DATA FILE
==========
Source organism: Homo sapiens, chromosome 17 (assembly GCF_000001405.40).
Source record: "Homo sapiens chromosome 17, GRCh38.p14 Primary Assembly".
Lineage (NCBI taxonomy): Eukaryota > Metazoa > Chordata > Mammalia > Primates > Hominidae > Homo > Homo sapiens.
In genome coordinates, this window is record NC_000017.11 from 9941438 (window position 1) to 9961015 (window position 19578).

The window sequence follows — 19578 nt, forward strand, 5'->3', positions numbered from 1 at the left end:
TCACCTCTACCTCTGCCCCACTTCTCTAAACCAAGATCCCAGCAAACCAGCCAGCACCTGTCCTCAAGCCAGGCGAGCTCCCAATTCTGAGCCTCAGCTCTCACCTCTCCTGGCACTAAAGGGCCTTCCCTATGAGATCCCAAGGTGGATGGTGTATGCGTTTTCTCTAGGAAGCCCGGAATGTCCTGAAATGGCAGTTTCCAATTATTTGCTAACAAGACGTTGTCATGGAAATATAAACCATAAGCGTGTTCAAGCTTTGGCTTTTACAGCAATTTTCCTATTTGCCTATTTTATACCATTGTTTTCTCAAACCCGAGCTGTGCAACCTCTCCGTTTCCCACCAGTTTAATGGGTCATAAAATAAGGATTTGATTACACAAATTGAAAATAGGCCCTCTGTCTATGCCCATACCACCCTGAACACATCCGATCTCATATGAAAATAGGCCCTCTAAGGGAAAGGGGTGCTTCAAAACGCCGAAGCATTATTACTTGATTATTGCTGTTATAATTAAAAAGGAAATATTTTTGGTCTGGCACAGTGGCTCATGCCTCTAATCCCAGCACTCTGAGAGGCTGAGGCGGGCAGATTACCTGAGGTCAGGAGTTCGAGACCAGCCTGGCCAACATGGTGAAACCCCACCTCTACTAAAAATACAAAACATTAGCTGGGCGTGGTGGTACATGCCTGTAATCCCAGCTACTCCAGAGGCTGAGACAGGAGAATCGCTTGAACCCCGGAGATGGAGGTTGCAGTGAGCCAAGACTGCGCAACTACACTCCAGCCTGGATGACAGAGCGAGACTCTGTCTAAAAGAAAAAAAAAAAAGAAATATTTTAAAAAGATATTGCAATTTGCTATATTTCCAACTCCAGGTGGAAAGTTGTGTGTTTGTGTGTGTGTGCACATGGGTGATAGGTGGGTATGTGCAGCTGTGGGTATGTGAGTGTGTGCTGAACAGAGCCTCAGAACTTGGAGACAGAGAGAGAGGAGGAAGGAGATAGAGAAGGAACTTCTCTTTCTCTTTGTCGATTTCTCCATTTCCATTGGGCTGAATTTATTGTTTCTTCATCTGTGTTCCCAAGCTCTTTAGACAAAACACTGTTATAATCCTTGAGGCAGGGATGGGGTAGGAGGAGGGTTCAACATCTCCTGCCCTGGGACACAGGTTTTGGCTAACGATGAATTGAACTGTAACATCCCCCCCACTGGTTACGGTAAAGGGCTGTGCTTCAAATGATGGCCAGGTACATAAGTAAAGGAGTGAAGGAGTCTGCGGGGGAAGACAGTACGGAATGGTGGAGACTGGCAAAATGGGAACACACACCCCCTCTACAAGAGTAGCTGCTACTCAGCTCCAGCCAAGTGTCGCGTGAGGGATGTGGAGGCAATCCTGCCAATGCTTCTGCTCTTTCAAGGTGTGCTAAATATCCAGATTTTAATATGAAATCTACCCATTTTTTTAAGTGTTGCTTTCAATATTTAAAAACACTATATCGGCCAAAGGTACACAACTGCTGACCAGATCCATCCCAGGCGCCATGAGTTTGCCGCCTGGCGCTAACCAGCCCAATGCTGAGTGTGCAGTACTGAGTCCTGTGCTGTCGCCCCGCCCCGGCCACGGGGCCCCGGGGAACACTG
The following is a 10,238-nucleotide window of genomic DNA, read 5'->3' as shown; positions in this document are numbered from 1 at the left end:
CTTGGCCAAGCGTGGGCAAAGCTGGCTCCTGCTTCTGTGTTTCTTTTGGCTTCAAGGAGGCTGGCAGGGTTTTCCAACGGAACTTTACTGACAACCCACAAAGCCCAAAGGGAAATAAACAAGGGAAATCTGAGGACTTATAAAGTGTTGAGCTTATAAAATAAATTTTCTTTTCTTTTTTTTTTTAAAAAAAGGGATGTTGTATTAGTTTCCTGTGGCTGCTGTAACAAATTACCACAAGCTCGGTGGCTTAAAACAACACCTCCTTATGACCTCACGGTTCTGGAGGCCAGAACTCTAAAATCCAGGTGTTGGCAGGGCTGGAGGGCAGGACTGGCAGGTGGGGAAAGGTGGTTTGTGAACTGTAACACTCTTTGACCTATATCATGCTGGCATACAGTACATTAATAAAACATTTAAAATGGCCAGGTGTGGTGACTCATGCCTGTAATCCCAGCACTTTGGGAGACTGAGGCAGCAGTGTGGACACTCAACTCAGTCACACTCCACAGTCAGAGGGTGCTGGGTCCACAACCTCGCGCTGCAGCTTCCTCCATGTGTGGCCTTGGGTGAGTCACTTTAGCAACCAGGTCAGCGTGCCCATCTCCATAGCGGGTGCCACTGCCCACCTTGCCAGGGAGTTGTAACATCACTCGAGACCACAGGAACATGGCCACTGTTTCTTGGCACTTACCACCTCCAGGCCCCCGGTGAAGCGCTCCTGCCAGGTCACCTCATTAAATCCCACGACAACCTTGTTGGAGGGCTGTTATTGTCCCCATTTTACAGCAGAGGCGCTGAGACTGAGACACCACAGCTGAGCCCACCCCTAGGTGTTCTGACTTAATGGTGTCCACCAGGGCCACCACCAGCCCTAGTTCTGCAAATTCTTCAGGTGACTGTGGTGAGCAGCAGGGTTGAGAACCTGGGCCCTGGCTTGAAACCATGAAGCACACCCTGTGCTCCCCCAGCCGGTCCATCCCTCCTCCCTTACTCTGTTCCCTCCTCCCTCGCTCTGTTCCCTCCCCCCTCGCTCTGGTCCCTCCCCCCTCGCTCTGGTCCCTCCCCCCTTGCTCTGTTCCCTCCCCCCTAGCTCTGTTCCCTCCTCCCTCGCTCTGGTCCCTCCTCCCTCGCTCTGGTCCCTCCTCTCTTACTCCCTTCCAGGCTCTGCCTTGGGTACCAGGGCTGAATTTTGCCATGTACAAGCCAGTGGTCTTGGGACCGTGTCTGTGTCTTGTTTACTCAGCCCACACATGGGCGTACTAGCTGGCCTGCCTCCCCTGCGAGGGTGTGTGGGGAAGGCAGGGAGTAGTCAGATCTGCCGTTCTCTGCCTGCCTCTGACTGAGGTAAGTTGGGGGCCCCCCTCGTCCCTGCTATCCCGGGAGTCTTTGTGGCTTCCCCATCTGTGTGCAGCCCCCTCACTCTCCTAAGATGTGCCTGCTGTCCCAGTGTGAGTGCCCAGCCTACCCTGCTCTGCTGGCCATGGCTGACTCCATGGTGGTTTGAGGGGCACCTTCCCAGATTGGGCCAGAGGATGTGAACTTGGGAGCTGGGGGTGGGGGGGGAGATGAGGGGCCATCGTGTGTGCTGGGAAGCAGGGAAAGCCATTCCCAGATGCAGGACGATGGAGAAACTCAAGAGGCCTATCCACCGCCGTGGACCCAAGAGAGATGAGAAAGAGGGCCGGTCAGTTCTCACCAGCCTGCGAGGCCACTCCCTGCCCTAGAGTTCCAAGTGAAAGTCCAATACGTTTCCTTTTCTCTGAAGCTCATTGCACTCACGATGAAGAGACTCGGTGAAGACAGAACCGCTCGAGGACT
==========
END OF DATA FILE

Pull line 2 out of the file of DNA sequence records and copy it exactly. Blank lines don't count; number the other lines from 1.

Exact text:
Source record: "Homo sapiens chromosome 17, GRCh38.p14 Primary Assembly".